The network graph is one of the best-known and overdetermined of all data visualizations. And it suffers, more than most such modes, from the problem of fetishization. When non-specialists see network graphs, which are information-heavy, aesthetically appealing, cognitively suggestive, and yet curiously hard to read, their first reactions are often along the lines of “Oh wow!”, “Cool!”, or “Neat!”. The corollary to admiration, for members of the academy, however, is often distrust.
The problem is two-fold. Critical thinkers are justly skeptical of enthusiasm, since enthusiasm can foreclose critical engagement. But the network graph’s prominence as a mode of data visualization, as featured in new outlets like the New York Times, or in prominent projects like Mapping the Republic of Letters or Six Degrees of Francis Bacon , makes it uniquely vulnerable to the hermeneutic of suspicion (see Elijah Meeks, “The Digital Humanities as Lightning Rod”). If the digital humanities are still distrusted in some more conservative corners of the academy — such as mine, eighteenth century english literary manuscript studies — then network graphs, because they have become synecdochic for digital humanities writ large, are doubly distrusted.
This short paper addresses three states of addressing this skepticism head-on, embedding network graph literacy in the context of a larger disciplinary argument. Those three stages correspond to three key perspectives practitioners of network analysis can assume when wanting to persuade skeptics of the probative value of network graphs, to show how condign those graphs are to traditional “analogue” analysis, and to build a persuasive argument within your own field.
Those three perspectives are: targeted data gathering; graph design, and argument design.
Much of my own work centers on networks of distribution of Jacobite manuscript poetry from 1688 — 1750. Once I knew that I would be using network graphs to illustrate the richness of the social and material facts I had uncovered, I started enriching my dataset with an eye to encoding metadata to reveal those richnesses as precisely as possible. Those metadata categories include size of manuscript, number of copies of each poem in circulation, names of manuscript collectors, languages contained in each manuscript, dates of manuscript, and so on. I entered this metadata on each future node in my two sets of network graphs (one of individual poems, one of manuscripts).
Graph design, the next stage, was just as important. Having settled on a layout in Gephi that I felt reliably showed relations among objects in a way that I knew I could explain simply (such as proximity as a function of similarity; distance as an index of relative dis-similarity) I then worked to combat the visual fetish character of the network graph by partitioning the nodes multiple times while keeping them within the same layout. This meant that one my audience had had time to accustom themselves to the layout, successive graphs with differing color schemes, node sizes, and edge weights would show them the facets, the richness, of the dataset. By showing the same graph layout faceted in multiple different ways, my audience could comprehend the layout as a function of multiple and overlapping functions.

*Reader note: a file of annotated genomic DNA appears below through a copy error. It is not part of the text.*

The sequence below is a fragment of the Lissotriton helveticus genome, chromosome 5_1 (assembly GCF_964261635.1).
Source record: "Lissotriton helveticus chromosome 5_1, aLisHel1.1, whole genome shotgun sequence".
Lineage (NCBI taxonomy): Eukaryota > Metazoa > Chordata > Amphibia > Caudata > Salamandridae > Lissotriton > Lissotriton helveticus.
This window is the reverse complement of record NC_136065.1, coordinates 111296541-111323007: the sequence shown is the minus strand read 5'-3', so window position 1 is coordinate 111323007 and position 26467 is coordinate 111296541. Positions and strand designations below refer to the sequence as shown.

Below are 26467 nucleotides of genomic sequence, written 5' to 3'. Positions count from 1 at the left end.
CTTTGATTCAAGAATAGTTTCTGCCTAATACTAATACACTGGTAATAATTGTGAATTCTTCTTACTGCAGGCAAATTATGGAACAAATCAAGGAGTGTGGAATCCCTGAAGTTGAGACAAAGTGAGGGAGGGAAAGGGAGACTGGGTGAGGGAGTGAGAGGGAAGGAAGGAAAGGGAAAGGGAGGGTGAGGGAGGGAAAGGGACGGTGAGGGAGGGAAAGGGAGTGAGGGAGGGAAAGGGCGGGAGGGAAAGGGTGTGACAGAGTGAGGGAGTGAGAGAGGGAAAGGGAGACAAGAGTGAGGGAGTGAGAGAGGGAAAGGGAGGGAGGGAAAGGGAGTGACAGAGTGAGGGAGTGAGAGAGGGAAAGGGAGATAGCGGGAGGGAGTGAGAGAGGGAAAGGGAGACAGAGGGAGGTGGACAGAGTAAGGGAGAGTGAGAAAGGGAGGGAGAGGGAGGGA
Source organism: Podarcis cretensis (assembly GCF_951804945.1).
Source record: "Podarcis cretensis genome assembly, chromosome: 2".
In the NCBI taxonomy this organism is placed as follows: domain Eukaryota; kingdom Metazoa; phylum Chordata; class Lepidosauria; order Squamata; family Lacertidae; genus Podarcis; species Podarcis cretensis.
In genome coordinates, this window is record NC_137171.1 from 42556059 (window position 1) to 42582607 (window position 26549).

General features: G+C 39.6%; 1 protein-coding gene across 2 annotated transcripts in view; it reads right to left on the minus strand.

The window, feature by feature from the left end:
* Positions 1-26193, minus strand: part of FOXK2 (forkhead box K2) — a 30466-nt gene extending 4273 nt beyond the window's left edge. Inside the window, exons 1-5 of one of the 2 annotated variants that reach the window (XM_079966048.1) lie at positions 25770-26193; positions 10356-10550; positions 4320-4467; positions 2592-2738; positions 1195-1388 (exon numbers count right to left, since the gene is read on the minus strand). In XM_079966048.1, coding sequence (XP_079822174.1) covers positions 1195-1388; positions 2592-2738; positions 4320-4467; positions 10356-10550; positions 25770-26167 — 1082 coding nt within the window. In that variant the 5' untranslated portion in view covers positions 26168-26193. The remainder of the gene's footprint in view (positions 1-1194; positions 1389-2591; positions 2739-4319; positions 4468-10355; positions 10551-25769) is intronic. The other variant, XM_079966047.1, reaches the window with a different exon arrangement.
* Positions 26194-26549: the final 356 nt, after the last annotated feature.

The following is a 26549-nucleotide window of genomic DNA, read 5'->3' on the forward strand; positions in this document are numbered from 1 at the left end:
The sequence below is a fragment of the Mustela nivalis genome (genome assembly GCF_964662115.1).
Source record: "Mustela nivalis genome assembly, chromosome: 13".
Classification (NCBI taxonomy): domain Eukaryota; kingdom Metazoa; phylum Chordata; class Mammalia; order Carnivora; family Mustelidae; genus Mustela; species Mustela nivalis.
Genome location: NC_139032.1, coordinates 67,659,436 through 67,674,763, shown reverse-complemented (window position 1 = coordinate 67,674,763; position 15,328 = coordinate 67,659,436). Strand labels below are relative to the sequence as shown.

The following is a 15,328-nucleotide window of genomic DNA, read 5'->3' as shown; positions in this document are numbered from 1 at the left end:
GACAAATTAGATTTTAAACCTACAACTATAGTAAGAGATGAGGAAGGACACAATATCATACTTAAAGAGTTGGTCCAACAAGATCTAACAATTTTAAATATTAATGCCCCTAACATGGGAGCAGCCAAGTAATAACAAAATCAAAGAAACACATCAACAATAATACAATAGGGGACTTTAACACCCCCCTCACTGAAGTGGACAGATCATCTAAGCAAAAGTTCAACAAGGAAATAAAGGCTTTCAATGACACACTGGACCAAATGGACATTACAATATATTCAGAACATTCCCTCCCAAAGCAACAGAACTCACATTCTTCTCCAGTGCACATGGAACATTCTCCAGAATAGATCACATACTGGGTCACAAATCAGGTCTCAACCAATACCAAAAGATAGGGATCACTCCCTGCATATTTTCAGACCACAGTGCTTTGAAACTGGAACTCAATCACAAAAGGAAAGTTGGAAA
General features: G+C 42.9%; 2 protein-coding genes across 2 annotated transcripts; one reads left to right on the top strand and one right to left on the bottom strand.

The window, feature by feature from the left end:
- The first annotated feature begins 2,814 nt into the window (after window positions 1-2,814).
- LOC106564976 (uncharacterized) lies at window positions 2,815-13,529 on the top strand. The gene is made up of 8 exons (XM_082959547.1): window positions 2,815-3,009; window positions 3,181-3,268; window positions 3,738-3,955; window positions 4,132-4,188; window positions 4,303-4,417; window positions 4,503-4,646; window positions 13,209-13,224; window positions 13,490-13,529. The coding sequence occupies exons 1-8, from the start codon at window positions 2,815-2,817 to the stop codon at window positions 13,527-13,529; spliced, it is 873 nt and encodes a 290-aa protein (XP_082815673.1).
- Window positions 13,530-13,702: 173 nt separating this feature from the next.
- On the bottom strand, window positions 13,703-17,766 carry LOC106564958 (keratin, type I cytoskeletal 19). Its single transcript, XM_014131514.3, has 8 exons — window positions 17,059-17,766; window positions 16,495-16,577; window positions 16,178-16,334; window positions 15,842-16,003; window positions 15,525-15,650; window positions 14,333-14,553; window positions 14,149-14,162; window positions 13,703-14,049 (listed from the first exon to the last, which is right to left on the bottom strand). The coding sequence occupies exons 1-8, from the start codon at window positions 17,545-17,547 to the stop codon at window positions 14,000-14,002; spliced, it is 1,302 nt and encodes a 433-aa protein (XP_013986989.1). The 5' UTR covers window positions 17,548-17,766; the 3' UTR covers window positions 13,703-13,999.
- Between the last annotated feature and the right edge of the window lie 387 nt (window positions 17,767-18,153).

Argument design, the last stage, is a way of making the procession of network graphs an intuitive progression of visual arguments that draws the audience into, and educates them about, the rhetoric of the network graph precisely by showing its malleability and, in some ways, its very partiality. By showing the protean capacities of the network graph, by showing the extent to which each network graph is itself a reading, skeptics more at home with paleography and stemmatology are able to grasp quite intuitively the resource that is faceted network graph: a flexible and powerful tool to show the richness and interrelatedness of large datasets based on archival discoveries very like their own.
This short paper will include slides of my own faceted network graphs to show how we can use this form of argumentation as a kind of nested pedagogy.
I enclose here a collection of faceted and mined network graphs made for a colleague’s project on Modernist journals. These bimodal graphs show the interrelation of different contributors to various roughly contemporary journals. By showing the same layout several times, but using node color, node size, edge weight and color, we are able to see:
which nodes are journalists and which are journals;
nodes clustered with a granularity of 1.0 (fewest communities of the largest size);
nodes clustered with a granularity of 0.23 (many smaller communities);
which journalists contributed the most (edge weight), which journals had the most contributors (node redness and size), and
which journalists contributed to the most journals (by node size).
These five network graphs taken together not only supply a much richer picture of the system of writing and publication than a single graph would; by showing the range of information that can be displayed on that graph with a series of simple adjustments, the reader is shown how the graph is a product not of vulgar scientism but of intentional humanism.